Tag Archives: Soup

Chili for Justice

Today was the annual Equal Justice Foundation Chili Cook-off at my home-away-from-home, the Boyd Law Building.  Because I am an ardent supporter of law students doing public interest work, as well as any event that allows me to bring a kitchen appliance to school, I made a batch of chili.

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Alas, it was not the winning entry, but it’s still good, I promise!  See—these ladies thought so:

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There was some excellent competition–check out this line-up:

When looking for a recipe to start from, I went straight to the ultimate online emporium of deliciousness, the Whole Foods website.  I used one of their veggie chili recipes for inspiration, but modified it because it involved eggplant, and I thought eggplant in chili sounded a little sketchy.  I used acorn squash instead—roasted at 400 for about 30 minutes.

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I drizzled it with olive oil, sprinkled with salt and pepper, put a bit of water in the bottom of the pan, and covered with foil before roasting.  Because that’s what my mom does, and that’s a good enough reason for anything, I think.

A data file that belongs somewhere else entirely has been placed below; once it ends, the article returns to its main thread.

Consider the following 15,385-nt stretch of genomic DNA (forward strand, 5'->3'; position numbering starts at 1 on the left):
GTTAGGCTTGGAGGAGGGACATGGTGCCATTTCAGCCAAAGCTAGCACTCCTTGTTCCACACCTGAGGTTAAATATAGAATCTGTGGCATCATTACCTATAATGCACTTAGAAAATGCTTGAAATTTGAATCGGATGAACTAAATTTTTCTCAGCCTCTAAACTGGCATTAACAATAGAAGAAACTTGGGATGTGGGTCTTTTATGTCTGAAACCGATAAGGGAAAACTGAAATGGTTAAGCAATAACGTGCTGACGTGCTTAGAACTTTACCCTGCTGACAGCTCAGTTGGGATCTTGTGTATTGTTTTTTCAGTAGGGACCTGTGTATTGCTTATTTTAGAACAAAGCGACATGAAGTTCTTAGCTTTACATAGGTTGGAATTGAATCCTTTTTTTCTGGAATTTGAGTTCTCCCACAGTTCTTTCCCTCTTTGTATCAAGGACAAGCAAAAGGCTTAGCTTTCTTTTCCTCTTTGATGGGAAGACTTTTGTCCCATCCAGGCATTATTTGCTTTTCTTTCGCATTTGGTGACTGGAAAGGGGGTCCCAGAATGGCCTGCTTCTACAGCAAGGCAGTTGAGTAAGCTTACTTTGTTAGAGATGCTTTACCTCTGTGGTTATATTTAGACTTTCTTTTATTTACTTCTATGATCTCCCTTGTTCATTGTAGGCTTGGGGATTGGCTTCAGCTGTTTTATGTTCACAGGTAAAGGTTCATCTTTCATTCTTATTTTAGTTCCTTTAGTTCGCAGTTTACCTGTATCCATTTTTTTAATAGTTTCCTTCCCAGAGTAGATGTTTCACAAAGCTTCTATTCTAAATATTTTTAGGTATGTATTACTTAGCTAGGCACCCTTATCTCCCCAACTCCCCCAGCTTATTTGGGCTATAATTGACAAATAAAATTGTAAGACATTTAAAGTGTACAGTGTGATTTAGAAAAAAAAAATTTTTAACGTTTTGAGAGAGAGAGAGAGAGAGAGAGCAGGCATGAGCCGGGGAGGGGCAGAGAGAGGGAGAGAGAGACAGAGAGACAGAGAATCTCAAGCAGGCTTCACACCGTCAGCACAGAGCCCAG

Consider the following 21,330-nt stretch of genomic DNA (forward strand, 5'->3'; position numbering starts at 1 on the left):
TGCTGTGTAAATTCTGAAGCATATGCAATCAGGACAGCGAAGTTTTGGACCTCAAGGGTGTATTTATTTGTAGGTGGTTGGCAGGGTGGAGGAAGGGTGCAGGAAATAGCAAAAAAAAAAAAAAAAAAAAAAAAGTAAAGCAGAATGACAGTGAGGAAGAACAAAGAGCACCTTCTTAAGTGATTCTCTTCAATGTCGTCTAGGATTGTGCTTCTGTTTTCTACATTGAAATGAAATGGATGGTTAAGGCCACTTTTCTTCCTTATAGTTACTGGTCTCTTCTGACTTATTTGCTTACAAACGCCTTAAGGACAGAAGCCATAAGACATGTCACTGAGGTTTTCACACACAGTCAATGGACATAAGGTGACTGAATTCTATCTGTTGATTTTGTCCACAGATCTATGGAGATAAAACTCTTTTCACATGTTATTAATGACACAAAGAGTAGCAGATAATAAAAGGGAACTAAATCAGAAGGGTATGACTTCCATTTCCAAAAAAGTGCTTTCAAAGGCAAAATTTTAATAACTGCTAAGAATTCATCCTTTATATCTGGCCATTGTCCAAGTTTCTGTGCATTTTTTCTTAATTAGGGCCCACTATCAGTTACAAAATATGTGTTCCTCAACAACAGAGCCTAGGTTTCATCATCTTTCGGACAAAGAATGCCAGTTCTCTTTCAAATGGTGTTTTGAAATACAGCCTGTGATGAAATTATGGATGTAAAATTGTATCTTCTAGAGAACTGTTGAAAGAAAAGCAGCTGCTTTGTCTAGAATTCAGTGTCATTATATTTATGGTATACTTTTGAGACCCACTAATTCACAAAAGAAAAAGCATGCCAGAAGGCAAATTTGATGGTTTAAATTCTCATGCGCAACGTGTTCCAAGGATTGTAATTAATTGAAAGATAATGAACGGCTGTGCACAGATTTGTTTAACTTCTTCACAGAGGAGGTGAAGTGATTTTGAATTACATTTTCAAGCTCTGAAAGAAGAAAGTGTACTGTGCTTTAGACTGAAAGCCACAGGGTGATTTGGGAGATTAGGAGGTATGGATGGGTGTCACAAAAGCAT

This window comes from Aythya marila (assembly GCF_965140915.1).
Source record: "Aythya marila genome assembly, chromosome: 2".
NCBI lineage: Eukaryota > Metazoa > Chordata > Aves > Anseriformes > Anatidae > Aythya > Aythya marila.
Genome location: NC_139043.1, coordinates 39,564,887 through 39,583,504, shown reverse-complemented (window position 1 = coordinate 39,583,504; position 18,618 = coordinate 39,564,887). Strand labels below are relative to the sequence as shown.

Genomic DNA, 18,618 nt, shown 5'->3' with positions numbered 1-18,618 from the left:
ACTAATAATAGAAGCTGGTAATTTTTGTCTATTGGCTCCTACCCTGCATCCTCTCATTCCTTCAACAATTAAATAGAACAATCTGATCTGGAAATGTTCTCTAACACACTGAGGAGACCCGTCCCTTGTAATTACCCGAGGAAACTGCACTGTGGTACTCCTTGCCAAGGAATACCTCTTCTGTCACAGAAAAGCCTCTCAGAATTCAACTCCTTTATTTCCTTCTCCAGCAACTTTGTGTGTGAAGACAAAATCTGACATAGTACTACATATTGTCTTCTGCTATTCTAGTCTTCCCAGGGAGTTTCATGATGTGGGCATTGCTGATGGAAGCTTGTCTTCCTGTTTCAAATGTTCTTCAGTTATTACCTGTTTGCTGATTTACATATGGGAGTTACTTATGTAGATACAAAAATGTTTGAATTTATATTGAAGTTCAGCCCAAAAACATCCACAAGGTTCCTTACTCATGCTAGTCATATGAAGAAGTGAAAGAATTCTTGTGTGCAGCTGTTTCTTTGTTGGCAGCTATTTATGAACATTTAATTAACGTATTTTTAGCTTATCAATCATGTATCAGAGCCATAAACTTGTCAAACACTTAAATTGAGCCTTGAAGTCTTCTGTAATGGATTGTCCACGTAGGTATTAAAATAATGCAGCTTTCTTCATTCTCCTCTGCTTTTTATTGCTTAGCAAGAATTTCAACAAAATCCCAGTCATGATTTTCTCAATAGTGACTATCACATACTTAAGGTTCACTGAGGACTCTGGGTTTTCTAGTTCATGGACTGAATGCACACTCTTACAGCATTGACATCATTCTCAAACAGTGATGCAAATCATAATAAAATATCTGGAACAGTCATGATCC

Saute  the onion, garlic, corn kernels, and jalapeno in a tablespoon or so of olive oil for about 5 minutes, and then add the spices.

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Then add the beans, tomatoes, and veggie stock and simmer until your chili intuition tells you you’re on the home stretch.  (I’d say I let it go for about 20 minutes.)  Add the acorn squash (just scrape it out of the skin and break it up in the chili as you stir) for the last 5-10 minutes of cooking.  Finally, add the lime zest and juice just before serving and stir.

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Acorn Chili

  • 1 c. frozen corn kernels, defrosted
  • 1 acorn squash, cut in half, seeds scraped out, and roasted until tender
  • 4 cloves garlic, minced
  • 1/2 of a large onion, diced (or one small)
  • 1/2 jalapeno pepper, diced (seeds and ribs included for spice)
  • 1 tbsp cumin
  • 1 tsp cinnamon
  • 1 tsp coriander
  • 1 tsp paprika
  • 1/2 tsp chili powder
  • 1 tbsp cocoa powder
  • 1/4 tsp cayenne pepper
  • salt and pepper to taste
  • 1 15 oz. can black beans, drained and rinsed
  • 1 15 oz. can kidney beans, drained and rinsed
  • 1 15 oz. can tomatoes (the fire-roasted kind are the best, I think)
  • 2 cups veggie stock/broth (add more towards the end if you’d like thinner chili)
  • zest and juice of one lime

Saute the onion, corn kernels, minced garlic, and jalapeno until softened and fragrant (5 minutes or so).  Add the spices and stir.  Next, add the beans, tomatoes, and veggie stock and simmer for 20-25 minutes.  Scoop the flesh of the roasted acorn squash into the chili and simmer for another 10 minutes, breaking up the squash as you stir.  Add the lime zest and juice just before serving.


Soup for the snowpocalypse